Logic analyzers historically have been the heavy artillery in an engineer’s arsenal. For many of us, the name invokes mental images of large HP and Tektronix iron with real CRT screens. Logic connections were made through pods, with hundreds of leads weaving their way back to the test equipment. The logic analyzer came out when all else failed, when even a four channel scope wasn’t enough to figure out your problems. Setting them up was a pain – if you were lucky, the analyzer had a PC keyboard interface. If not, you were stuck typing your signal names into the front panel keyboard. Once setup though, logic analyzers were great at finding bugs. You can see things you’d never see with another tool – like a data bus slowly settling out after the read or write strobe.
There have been a number of USB based logic analyzers introduced in recent years, but they didn’t really catch on until Saleae released their “Logic” line of devices. Low cost, high-speed, and easy to use – these devices were perfect. They also inspired an army of clone devices based upon the same Cypress Semiconductor parts. DSLogic designed by DreamSource Labs, can be thought of as an open source evolution of the original Saleae device.
DSLogic appeared in 2013 as a Kickstarter campaign for an open source logic analyzer with an optional oscilloscope extension. I think it’s safe to say that they did well, raising $111,497 USD, more than 10 times their initial goal of $10,000 USD. These days both the DSLogic and the oscilloscope extension are available at The Hackaday Store. In this review we’re focusing on the logic analyzer portion of the tool.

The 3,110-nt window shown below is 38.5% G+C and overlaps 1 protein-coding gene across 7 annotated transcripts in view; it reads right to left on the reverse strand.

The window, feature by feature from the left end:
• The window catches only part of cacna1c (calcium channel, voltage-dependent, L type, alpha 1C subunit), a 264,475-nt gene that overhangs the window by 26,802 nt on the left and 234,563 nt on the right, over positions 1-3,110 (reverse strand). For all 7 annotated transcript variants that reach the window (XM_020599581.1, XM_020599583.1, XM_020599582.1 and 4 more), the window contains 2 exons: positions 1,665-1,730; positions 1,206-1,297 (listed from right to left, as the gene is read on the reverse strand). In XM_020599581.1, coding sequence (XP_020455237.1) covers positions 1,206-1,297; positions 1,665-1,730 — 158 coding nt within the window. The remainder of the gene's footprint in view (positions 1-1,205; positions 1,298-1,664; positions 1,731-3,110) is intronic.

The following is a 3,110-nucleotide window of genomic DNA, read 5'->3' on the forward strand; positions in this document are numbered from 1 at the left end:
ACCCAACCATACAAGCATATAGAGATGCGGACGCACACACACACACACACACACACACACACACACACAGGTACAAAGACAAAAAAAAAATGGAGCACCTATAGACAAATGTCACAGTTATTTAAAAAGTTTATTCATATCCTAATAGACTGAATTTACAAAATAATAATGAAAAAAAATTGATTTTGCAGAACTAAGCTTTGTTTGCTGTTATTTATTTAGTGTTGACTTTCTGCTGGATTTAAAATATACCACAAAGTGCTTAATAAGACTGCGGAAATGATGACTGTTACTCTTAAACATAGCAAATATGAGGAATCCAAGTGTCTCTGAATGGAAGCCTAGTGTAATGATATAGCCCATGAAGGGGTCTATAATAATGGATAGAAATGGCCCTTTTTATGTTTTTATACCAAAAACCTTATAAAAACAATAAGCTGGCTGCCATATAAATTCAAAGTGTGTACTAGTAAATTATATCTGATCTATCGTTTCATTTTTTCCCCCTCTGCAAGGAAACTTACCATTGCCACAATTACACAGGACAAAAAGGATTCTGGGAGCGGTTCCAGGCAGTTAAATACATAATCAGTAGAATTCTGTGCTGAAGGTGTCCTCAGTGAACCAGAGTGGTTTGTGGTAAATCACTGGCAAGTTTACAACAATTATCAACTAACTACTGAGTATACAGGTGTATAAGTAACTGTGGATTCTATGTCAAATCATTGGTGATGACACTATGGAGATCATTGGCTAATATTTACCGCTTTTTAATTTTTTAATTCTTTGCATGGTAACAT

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Inside the box
The DSLogic ships in a fine multi-layer cardboard box which I marveled at for about 0.5 seconds before tearing it up to get at the goods. The unit itself is a flat (9mm tall) aluminum box similar to the Saleae logic in construction. One end allows the probes to pop on to their .100 headers. The probe header itself is quite something. Each of the data lines is actually a superfine coaxial cable. There were some issues with this cable assembly breaking in the early versions of the tool. Mine was an updated version, in which all the grounds are ganged at a small PCB on the connector end. While using coax doubles the connections, it’s vitally important to have proper grounding and signal integrity when measuring digital signals at speeds up to 400 MHz.
The only disappointment in the package were the included test clips. They’re the cheap kind that consist of a .100 pin soldered to some spring steel. The plastic parts of these clips tend to fall apart (in fact, a few had all ready fallen apart in shipping), but are easy to snap back together. I can understand Dreamsource Labs’ decision to go with the cheaper clips – they do work, they’re just a bit harder to work with. Considering the cost of quality clips from Tektronix, (several dollars each), I can’t complain too much.